Collaboration requires a willingness to be flexible and the willingness to accept someone’s vision regarding our art. As creators, we need to loosen our grip on our masterpieces and allow others to widen us. Perhaps someone else visualizes our character slightly differently than we do. Perhaps they see the character more clearly, or more fully than we can. As collaborators, we may be pushed to do more than we’ve done before, take new risks, try new things. Healthy collaboration makes us all more powerful, more expansive, more interesting, more textured.

We are stronger and more beautiful together than we are apart.

Photo by Helena Lopes on Unsplash

Collaboration is everywhere. It’s the falling rain and early birdsong on a spring morning. It’s the calling of shorebirds against the background of surf. It’s the buzzing of a fat bumblebee in a fragrant blossom. The world is unbelievably sensual. Walking through tall grass this time of year, the stems and heads turning straw-colored, the small scratching prick of grasshopper legs on my bare skin, the scent of warm grass in my nostrils, is a miracle of collaboration. A garden exists because of collaboration between countless forms of life and the weather.

We can’t collaborate in every situation all the time. Leaders lead. Parents parent. Bosses must manage their people, teachers their students. We all have areas in our lives we like to manage solo, including areas in our creative lives. On the other hand, we are seeing the consequences of no collaboration: chaos, fear, hatred, division, destruction, and social breakdown. We are now successfully being manipulated into choosing not to collaborate even with ourselves, but with consumerism, capitalism, and ideology instead.

Collaboration is wide. It’s not only about human-to-human interaction. If we don’t figure out how to collaborate with our planet, with the human and non-human life around us, and (perhaps most importantly) with ourselves, we will not thrive. We’ll solve no problems. Nothing will change. We’ll meet challenges as individuals and as communities and countries poorly. We will keep ourselves small, disorganized, and weak.

Or we can choose to combine our knowledge, our skills, our vision, and our humanity.

Questions:

  • How have you collaborated successfully with others?
  • How have you struggled with collaboration?
  • What’s the hardest thing for you about sharing power with another?
  • Are you open to collaboration? Why or why not?

Leave a comment below!

To read my fiction, serially published free every week, go here:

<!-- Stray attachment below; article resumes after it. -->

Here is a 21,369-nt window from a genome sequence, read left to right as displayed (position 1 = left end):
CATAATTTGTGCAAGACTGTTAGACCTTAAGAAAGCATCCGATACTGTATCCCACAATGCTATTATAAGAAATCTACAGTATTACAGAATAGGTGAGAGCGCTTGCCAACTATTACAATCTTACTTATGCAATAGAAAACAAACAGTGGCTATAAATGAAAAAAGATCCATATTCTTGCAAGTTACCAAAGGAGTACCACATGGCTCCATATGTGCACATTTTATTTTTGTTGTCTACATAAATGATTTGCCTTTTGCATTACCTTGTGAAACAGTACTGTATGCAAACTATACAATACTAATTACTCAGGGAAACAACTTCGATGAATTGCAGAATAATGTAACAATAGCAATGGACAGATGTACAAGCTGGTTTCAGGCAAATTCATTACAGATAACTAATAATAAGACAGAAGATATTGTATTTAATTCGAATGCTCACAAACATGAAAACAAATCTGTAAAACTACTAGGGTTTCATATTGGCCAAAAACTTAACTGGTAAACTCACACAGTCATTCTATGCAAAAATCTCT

Leaning Against Walls

I found a brief offering in my Inbox from Seth Godin recently about bitterness being a wall we can lean against. The image caught my imagination. Since then, I’ve been thinking about walls … boundaries … supports … prisons … and the desperate, destructive choices we make to survive.

By Marc Pell on Unsplash

Walls. On the one hand, I like walls. I invariably position myself with my back against a wall when I’m in crowds or unfamiliar places. Nothing malignant can sneak up on me from behind. All my hypervigilance can go into watching my sides and front. I feel safe(er).

A corner is even better. Now two sides are covered.

A third wall, as in a blind alley or cul-de-sac, begins to feel more like a trap than a place of protection. What if I want to run away? I’m blocked on three sides.

A fourth wall? Now I’m in prison.

The thing about walls is they may keep danger out, but they keep everything else out, too. The good stuff. Love. Sunshine. Wandering children and butterflies. Inviting paths and trails. Possibility. Exploration. Views. Perspective. Wonderful surprises.

Walls, like everything else in life, can be taken too far. Built too wide and thick. Impenetrable. Too high to climb.

Shelter or dungeon?

What about metaphorical walls? What do we lean against because it’s familiar and we believe it keeps us safe from failure, from disappointment, from heartbreak?

Bitterness, certainly. We’ve risked. We’ve been vulnerable. It ended badly. We feel angry, disappointed, resentful. Never again, we tell ourselves. Things don’t work out for us. The world is against us. People suck. Life sucks. It’s our story, and we’re sticking to it. We’ve found a wall to lean on, a wall protecting us from trying again, risking again, feeling unpleasant feelings again.

By Hector J Rivas on Unsplash

But the wall is made of unpleasant feelings, isn’t it? Bitterness is the result of unresolved unpleasant feelings. So it’s really not protection. It’s reinforcement. It’s the thing closest to us pulling our focus from happier thoughts and feelings. It’s a constant negative reminder. It locks us in place with it, and it blocks any kind of relief.

As I’ve lived my life the last couple of weeks, interacting with and observing others, listening to the inside of my own head, I’ve made a list of walls we lean against:

Victimhood (closely allied with bitterness.)

Blame (oooh, this is a juicy one. “It’s not my fault. I have no responsibility, and therefore no power.”)

Denial (leaning on the wall, eyes squinched shut: “No, I won’t believe that! No, it’s not true! No, it’s not happening! It’s too scary! I’ll only accept what makes me feel good and in control!”)

Chronic health problems (“I would _________, but I can’t because I’m sick.” Sigh. Moan. Groan. Someone once said to me, “I don’t know what I’d do without my pain!” as though pain was her lover.)

Lack of money (“I can’t be happy. I can’t have/do what I want. I can’t experience abundance. I have no power.”)

Perfectionism (a personal favorite. “I would, but I’m afraid to because I won’t do it perfectly! So, no point in trying. I’m imperfect and therefore can contribute nothing of value, not even myself. Expect nothing from me. ‘Cause I’m so imperfect.”)